That’s not to say that the only reason for corporate activism is to drive profits, however. Sometimes, companies engage in political activism for moral reasons first, and potential bottom-line boosts second. Look at Cards Against Humanity (CAH), for example. CAH is a raunchy and vulgar party card game based in Chicago that is notorious for pulling stunts on their customers, communities, and the world. On Black Friday two years ago, the company took their online store down, and put up a payment form where shoppers could enter their billing information and give the company $5 for literally nothing in return. The company made over $70,000 that day at almost no cost of goods sold. CAH does donate a good portion of its profits, however. The company gave around a quarter of its profits from Black Friday 2015 to various charities and needy individuals. Since 2012, the company has given away over $4 million to charitable organizations and set up scholarships for women in STEM.
Cards Against Humanity’s latest stunt, however, transcends their traditionally prankster, laissez-faire attitude. In response to Trump’s plans to erect a border wall between the United States and Mexico, CAH began a campaign called “Cards Against Humanity Saves America.” The company gave customers the opportunity to pay $15 in return for six surprise gifts. As it turns out, CAH used the money from this campaign to pull the ultimate corporate activism move thus far: it bought a tract of land along the U.S.-Mexican border in an attempt to stall Trump’s border wall efforts. The company’s actions included hiring a law firm specializing in eminent domain litigation on retainer, for the near-certain eventuality that the federal government attempts to seize the land under the principle of eminent domain.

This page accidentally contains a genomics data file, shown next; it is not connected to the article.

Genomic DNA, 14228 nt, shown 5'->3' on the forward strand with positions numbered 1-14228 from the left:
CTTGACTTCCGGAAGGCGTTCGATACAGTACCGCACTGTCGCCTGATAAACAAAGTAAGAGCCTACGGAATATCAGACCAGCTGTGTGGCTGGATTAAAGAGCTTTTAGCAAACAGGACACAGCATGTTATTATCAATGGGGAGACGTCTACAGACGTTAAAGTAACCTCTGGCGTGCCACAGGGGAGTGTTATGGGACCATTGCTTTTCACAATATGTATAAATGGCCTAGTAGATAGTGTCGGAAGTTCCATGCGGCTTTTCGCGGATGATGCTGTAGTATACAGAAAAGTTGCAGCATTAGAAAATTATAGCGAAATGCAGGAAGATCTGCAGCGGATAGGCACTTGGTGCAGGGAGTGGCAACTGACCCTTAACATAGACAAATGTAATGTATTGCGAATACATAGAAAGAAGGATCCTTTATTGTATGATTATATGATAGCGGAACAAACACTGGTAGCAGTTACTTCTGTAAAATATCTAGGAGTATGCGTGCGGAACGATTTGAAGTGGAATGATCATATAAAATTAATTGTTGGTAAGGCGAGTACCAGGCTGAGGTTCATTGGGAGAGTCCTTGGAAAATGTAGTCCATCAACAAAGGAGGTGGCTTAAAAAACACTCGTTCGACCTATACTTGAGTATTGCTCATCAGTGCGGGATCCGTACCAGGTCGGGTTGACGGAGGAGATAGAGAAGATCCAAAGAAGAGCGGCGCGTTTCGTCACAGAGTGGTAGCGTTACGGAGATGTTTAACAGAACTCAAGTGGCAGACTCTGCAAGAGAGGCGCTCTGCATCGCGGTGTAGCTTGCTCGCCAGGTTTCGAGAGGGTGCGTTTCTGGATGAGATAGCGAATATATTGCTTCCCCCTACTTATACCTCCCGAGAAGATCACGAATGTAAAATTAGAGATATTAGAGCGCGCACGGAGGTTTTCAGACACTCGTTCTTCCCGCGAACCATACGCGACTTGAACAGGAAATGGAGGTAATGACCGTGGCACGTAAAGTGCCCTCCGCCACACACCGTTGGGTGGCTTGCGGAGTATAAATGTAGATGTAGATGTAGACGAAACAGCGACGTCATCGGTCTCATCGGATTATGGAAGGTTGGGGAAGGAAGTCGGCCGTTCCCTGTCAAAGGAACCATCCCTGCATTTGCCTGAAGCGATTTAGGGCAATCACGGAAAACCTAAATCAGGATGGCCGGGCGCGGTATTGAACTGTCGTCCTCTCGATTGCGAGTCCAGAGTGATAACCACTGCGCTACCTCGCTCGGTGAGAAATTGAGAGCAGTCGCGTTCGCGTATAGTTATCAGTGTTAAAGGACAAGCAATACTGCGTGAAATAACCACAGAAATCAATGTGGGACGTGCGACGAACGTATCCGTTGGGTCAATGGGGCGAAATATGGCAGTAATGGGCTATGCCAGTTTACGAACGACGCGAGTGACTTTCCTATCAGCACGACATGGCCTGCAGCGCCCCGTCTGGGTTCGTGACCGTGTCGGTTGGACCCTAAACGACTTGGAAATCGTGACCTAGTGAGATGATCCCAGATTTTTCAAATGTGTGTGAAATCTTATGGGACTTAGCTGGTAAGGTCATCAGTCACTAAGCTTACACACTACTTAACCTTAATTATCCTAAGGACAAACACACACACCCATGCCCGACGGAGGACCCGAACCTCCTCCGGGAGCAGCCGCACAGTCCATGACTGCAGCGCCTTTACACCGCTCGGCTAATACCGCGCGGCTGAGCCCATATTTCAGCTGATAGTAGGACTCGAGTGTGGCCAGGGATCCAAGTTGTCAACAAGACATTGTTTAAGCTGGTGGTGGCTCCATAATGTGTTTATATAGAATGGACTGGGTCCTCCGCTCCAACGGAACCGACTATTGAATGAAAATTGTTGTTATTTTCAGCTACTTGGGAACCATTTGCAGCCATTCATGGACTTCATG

It’s too early to tell whether the publicity from CAH’s land grab will generate a significant amount of extra sales. In any case, it’s not the profits from the move that count; it’s the principle behind the action. Companies like Cards Against Humanity are entering the limelight for their corporate activism, not their excellent management or record profits. Businesses are playing an increasingly active role in social, political, and environmental issues, whether they like it or not, and they have to engage in these debates with their words and actions in order to compete and succeed.